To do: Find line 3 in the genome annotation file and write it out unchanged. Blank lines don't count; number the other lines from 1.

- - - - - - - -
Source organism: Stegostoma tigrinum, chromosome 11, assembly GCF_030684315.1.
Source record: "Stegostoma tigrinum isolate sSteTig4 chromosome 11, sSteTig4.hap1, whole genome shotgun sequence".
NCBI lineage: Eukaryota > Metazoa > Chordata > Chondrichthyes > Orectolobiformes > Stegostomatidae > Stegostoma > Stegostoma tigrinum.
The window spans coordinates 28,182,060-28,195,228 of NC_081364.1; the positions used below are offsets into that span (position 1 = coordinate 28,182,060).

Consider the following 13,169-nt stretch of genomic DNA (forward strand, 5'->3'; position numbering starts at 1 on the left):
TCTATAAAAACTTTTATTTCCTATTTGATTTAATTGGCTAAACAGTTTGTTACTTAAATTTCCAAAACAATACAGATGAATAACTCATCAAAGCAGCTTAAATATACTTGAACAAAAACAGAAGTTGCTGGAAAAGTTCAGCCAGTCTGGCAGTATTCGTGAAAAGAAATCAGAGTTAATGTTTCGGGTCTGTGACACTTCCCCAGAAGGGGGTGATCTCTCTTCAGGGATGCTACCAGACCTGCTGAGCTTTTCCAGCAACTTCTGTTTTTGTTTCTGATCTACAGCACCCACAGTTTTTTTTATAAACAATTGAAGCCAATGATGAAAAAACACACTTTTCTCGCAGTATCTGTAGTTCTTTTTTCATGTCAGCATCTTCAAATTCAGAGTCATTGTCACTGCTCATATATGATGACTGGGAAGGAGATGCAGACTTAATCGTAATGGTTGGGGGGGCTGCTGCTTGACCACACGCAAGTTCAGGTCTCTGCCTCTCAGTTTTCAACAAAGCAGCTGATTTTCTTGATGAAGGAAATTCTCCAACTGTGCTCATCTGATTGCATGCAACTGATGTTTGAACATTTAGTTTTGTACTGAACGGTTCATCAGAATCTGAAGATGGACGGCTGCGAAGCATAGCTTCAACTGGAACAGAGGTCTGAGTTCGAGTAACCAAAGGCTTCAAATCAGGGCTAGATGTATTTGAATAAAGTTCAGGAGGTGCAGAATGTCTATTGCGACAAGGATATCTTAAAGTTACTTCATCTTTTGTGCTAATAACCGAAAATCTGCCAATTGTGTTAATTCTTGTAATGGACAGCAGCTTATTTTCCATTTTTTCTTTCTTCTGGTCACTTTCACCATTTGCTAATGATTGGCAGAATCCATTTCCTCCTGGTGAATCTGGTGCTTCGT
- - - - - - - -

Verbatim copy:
NCBI lineage: Eukaryota > Metazoa > Chordata > Chondrichthyes > Orectolobiformes > Stegostomatidae > Stegostoma > Stegostoma tigrinum.